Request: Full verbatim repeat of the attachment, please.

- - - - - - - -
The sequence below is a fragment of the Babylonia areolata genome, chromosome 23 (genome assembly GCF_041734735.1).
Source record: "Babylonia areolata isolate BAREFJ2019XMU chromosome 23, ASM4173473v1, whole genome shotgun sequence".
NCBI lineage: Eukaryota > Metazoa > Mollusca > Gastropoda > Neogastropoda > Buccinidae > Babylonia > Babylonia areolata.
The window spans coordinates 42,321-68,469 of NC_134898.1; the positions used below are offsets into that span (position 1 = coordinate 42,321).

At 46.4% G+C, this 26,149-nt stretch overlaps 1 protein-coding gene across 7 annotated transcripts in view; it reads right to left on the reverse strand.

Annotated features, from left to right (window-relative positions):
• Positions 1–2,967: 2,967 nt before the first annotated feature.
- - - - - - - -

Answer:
The sequence below is a fragment of the Babylonia areolata genome, chromosome 23 (genome assembly GCF_041734735.1).
Source record: "Babylonia areolata isolate BAREFJ2019XMU chromosome 23, ASM4173473v1, whole genome shotgun sequence".
NCBI lineage: Eukaryota > Metazoa > Mollusca > Gastropoda > Neogastropoda > Buccinidae > Babylonia > Babylonia areolata.
The window spans coordinates 42,321-68,469 of NC_134898.1; the positions used below are offsets into that span (position 1 = coordinate 42,321).

At 46.4% G+C, this 26,149-nt stretch overlaps 1 protein-coding gene across 7 annotated transcripts in view; it reads right to left on the reverse strand.

Annotated features, from left to right (window-relative positions):
• Positions 1–2,967: 2,967 nt before the first annotated feature.